What you should know about resistant hypertension

If you suffer from high blood pressure, you know that it raises your risk of everything from a heart attack and stroke to dementia and kidney disease.

Luckily, there are a number of things you can do to lower your pressure and with it your risk of these conditions. In fact, you may have already seen your doctor and been put on medication to control your high blood pressure.

But the fact is that for many people these medications simply don’t work well enough, leaving their blood pressure elevated and their danger high…

It’s a condition known as resistant hypertension.

But, what exactly is resistant hypertension, how do you know if you have it, and most importantly, what can you do about it?

Peak Cardio Platinum

Clinically-Tested Nutrients Help Arteries and Cardiovascular Health!


Resistant hypertension basics

For most people, making healthy lifestyle changes and possibly adding in a prescription medication is enough to optimize their blood pressure and keep them out of the danger zone.

However, if you fit into any of these categories, resistant hypertension could be the problem:

  • Your doctor has prescribed at least three different blood pressure medications for you, and…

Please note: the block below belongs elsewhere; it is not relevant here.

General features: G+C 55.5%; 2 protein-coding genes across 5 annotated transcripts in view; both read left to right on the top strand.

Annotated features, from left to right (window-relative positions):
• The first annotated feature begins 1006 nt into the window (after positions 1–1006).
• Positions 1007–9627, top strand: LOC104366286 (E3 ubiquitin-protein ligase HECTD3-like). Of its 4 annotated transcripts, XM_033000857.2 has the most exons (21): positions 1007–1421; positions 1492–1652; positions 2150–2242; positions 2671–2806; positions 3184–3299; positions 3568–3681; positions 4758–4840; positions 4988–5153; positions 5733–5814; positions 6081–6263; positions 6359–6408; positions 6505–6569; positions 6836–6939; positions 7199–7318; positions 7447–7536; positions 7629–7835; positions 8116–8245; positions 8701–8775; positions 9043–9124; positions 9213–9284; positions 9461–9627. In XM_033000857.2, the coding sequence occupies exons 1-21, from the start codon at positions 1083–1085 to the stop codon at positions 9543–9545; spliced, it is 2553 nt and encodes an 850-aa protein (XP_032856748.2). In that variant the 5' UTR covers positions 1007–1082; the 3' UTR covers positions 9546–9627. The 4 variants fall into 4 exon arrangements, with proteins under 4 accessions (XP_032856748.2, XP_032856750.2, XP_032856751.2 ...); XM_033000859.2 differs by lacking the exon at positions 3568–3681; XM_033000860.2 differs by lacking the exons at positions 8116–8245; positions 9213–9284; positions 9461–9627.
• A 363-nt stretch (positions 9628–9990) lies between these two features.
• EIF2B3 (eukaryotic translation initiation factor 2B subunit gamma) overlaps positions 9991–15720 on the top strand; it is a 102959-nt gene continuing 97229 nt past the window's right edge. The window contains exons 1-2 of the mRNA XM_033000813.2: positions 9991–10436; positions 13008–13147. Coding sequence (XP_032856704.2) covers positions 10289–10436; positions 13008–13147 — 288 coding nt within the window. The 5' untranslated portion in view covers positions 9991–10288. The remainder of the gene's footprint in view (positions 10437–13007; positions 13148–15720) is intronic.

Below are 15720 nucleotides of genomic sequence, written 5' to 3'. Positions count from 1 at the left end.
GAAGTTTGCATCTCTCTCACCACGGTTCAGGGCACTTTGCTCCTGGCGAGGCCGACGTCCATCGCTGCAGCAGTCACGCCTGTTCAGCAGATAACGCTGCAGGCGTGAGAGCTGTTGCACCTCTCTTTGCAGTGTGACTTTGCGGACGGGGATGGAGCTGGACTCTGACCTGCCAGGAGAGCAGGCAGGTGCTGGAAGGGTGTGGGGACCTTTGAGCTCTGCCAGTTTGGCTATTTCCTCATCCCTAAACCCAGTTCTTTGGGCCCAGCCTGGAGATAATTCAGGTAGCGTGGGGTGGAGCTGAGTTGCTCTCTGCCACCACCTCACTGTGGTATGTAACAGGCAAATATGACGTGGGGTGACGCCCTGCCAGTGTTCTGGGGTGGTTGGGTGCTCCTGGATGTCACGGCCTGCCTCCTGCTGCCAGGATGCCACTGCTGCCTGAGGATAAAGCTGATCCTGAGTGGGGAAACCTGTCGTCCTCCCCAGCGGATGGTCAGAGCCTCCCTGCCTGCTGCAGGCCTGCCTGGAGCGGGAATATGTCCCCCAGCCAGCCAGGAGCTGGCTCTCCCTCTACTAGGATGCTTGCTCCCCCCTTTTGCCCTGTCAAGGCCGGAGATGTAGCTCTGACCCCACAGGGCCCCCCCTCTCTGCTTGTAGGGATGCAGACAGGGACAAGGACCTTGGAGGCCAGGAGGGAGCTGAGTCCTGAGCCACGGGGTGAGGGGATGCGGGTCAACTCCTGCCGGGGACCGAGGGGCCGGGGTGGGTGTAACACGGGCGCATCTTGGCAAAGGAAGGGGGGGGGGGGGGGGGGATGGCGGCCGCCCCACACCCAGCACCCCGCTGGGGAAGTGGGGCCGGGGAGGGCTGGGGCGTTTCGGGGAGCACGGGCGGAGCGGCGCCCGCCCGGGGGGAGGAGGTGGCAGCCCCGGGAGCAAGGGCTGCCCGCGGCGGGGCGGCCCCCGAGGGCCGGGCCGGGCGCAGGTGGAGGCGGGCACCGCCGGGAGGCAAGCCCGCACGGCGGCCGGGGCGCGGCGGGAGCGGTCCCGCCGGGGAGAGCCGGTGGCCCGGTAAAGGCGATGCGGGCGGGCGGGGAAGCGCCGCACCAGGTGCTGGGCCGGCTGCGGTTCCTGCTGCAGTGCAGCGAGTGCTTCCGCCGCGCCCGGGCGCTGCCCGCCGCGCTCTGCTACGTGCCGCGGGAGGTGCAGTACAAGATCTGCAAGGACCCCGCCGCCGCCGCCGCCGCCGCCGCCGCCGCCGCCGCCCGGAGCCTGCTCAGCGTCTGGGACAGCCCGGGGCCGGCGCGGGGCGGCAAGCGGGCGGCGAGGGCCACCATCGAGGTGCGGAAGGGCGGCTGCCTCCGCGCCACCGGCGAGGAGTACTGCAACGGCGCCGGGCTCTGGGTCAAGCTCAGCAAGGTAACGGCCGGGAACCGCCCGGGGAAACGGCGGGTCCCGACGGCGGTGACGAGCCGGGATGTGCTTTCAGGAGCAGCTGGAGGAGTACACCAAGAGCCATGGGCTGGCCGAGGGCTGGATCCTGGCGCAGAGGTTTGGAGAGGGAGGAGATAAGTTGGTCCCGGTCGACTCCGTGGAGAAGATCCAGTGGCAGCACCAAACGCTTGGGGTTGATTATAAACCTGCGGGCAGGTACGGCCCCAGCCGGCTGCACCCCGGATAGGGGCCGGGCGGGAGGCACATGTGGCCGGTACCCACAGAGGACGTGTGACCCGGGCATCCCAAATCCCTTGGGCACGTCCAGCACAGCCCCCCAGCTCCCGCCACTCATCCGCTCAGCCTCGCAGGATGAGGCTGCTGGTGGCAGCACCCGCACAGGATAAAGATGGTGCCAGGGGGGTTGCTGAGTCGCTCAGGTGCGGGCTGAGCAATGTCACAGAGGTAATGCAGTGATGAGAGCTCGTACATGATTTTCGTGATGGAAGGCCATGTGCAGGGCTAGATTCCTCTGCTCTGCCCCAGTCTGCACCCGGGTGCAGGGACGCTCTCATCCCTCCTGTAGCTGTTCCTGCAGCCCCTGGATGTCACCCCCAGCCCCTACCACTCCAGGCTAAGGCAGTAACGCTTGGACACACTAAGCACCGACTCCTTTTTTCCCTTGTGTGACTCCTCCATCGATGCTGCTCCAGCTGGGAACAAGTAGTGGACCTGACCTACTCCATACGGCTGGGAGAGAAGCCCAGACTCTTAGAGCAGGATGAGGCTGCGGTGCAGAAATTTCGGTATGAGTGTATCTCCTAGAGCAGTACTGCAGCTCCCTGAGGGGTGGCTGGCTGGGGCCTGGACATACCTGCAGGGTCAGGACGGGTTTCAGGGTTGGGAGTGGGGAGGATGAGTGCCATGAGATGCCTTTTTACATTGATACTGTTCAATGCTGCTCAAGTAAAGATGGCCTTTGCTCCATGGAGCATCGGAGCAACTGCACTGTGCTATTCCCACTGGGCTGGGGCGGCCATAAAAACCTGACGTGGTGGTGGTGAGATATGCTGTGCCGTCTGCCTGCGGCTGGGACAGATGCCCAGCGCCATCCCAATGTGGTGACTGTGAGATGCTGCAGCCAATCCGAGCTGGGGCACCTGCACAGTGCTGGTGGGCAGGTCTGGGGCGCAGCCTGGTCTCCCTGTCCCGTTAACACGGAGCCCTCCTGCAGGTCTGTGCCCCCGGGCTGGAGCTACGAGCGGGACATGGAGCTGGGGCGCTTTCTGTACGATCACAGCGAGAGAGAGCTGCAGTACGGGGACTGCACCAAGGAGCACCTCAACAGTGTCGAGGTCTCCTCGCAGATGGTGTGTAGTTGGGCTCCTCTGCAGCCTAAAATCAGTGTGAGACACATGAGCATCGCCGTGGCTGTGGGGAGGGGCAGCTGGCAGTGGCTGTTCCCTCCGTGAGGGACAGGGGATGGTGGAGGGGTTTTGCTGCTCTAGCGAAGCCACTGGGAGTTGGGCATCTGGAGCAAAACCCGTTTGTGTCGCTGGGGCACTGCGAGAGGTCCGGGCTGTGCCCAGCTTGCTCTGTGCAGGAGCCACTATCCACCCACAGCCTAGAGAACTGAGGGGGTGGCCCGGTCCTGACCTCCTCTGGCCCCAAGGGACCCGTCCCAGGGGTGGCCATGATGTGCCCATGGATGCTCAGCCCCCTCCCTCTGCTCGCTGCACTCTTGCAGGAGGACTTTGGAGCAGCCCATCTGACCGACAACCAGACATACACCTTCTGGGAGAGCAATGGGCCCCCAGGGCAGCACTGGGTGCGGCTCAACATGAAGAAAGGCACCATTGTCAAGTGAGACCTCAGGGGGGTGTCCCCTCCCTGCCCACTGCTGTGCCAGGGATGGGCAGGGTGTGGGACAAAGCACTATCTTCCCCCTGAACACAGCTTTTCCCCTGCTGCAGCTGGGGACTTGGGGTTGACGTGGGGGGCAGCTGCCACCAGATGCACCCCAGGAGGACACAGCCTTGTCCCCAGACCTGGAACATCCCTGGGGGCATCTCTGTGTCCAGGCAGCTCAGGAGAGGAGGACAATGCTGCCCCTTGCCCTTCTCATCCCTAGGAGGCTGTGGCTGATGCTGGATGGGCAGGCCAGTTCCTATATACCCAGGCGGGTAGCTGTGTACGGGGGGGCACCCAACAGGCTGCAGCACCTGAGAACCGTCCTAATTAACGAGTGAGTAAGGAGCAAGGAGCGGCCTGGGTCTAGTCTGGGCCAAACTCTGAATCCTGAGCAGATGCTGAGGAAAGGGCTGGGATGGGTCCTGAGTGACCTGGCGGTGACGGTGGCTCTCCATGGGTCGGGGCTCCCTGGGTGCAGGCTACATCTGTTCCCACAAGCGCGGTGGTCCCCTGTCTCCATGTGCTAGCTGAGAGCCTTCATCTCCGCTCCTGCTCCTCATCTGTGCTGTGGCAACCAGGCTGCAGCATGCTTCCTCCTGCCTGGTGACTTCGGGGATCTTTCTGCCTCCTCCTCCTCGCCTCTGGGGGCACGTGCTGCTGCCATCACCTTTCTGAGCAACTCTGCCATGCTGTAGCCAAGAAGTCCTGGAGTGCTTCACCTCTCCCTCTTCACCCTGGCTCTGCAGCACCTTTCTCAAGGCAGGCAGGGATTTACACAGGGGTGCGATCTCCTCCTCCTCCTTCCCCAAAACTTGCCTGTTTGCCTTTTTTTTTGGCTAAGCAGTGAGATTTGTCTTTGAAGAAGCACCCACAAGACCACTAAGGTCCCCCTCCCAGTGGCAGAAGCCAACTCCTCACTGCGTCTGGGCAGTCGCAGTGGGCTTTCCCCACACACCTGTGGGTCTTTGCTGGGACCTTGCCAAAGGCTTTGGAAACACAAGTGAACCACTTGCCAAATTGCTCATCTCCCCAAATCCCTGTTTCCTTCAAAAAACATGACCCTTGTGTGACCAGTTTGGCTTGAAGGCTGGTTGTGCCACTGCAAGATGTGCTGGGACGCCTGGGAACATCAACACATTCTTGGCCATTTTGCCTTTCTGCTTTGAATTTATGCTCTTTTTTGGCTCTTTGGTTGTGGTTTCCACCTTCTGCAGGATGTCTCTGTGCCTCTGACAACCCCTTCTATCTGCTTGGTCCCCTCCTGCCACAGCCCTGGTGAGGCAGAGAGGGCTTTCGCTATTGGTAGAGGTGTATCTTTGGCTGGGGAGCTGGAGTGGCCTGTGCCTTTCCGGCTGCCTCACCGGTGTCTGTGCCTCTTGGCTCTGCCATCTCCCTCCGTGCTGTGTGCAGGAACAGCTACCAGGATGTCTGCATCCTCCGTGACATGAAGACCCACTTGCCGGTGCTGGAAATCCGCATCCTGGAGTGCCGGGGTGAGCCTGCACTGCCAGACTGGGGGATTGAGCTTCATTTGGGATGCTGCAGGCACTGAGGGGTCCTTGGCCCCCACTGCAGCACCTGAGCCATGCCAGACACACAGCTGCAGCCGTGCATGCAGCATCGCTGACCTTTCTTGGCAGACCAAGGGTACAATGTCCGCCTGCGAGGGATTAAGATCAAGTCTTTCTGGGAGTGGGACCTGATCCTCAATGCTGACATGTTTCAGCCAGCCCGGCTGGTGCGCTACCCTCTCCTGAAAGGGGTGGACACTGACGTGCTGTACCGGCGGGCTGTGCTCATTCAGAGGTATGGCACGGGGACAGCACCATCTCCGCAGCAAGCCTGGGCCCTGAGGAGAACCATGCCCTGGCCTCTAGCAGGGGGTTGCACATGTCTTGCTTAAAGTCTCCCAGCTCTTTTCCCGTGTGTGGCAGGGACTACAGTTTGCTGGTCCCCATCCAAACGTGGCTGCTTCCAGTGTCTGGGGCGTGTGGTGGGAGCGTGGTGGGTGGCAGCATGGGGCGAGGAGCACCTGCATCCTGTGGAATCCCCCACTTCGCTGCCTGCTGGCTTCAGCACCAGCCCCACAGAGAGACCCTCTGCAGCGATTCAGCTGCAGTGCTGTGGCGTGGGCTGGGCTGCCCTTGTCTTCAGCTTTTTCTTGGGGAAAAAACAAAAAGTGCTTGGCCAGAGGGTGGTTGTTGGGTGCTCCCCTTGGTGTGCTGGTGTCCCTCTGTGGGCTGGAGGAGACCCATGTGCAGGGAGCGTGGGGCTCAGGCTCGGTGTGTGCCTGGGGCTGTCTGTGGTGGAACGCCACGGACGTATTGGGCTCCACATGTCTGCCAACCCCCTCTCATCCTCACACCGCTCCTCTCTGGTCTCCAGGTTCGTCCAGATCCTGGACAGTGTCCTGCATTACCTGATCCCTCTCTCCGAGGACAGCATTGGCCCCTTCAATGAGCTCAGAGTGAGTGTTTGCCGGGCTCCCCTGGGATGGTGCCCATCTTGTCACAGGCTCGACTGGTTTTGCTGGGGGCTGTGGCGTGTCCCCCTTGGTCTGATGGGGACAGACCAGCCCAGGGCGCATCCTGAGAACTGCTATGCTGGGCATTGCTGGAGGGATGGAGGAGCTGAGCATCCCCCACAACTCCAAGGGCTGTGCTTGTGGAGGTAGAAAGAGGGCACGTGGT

• You take them as directed, without skipping any doses, and…
  • Your blood pressure is still elevated.

So basically, if you have to take four drugs in order to get your blood pressure below 130/80 mm Hg (millimeters of mercury) or simply can’t get it under control at all, you have a classic case of resistant hypertension.

What causes resistant hypertension?

The truth is doctors aren’t 100 percent sure why some people have high blood pressure that is resistant to treatment compared to others but there are some factors that do put you at higher risk, like:

  • Age — You’re more likely to suffer from resistant hypertension as you get older.
  • Race — African Americans are at higher risk for resistant hypertension than other races.
  • Sex — Men are much more likely than women to have high blood pressure that is difficult to treat.

There are also other factors that can cause your hypertension to be resistant but are reversible that your doctor needs to rule out. Things that can elevate your blood pressure include:

  • White coat syndrome — Some people begin to feel nervous just stepping into their doctor’s office, which causes their blood pressure to skyrocket. If this is you, wearing a portable heart monitor for 24 to 48 hours can help rule out resistant hypertension.
  • Other prescription drugs — Some drugs like non-steroidal anti-inflammatories (NSAIDS), diet pills, decongestants, and even antidepressants can elevate your blood pressure. So, be sure to talk to your doctor about how the medication you’re taking could be contributing to your resistant hypertension.
  • Your diet and lifestyle — Eating a diet that is high in sodium, consuming too much alcohol and being sedentary and obese can all result in high blood pressure. In order to overcome hypertension, you have to address each of these issues by eating a healthy diet, losing any excess weight and getting regular exercise.